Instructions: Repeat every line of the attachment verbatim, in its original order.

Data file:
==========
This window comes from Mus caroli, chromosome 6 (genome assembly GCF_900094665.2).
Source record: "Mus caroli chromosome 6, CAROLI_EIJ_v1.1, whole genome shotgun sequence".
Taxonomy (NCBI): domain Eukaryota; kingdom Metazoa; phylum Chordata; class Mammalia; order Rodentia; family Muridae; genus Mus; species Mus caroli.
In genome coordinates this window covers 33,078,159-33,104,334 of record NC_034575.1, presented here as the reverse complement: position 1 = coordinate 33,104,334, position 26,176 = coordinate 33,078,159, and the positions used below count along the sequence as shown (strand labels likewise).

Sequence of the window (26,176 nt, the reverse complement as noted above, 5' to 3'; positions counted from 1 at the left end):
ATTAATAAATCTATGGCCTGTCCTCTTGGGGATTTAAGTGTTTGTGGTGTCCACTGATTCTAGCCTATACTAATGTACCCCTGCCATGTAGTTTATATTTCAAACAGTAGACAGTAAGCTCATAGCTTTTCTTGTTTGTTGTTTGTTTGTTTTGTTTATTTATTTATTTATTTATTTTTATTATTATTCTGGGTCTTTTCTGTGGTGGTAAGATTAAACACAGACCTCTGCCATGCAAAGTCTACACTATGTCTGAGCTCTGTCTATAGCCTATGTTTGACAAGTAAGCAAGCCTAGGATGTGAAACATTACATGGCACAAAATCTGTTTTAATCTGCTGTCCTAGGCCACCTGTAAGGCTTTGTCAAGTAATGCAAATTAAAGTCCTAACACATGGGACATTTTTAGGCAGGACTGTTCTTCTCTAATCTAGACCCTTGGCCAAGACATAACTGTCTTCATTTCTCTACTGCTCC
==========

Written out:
This window comes from Mus caroli, chromosome 6 (genome assembly GCF_900094665.2).
Source record: "Mus caroli chromosome 6, CAROLI_EIJ_v1.1, whole genome shotgun sequence".
Taxonomy (NCBI): domain Eukaryota; kingdom Metazoa; phylum Chordata; class Mammalia; order Rodentia; family Muridae; genus Mus; species Mus caroli.
In genome coordinates this window covers 33,078,159-33,104,334 of record NC_034575.1, presented here as the reverse complement: position 1 = coordinate 33,104,334, position 26,176 = coordinate 33,078,159, and the positions used below count along the sequence as shown (strand labels likewise).

Sequence of the window (26,176 nt, the reverse complement as noted above, 5' to 3'; positions counted from 1 at the left end):
ATTAATAAATCTATGGCCTGTCCTCTTGGGGATTTAAGTGTTTGTGGTGTCCACTGATTCTAGCCTATACTAATGTACCCCTGCCATGTAGTTTATATTTCAAACAGTAGACAGTAAGCTCATAGCTTTTCTTGTTTGTTGTTTGTTTGTTTTGTTTATTTATTTATTTATTTATTTTTATTATTATTCTGGGTCTTTTCTGTGGTGGTAAGATTAAACACAGACCTCTGCCATGCAAAGTCTACACTATGTCTGAGCTCTGTCTATAGCCTATGTTTGACAAGTAAGCAAGCCTAGGATGTGAAACATTACATGGCACAAAATCTGTTTTAATCTGCTGTCCTAGGCCACCTGTAAGGCTTTGTCAAGTAATGCAAATTAAAGTCCTAACACATGGGACATTTTTAGGCAGGACTGTTCTTCTCTAATCTAGACCCTTGGCCAAGACATAACTGTCTTCATTTCTCTACTGCTCC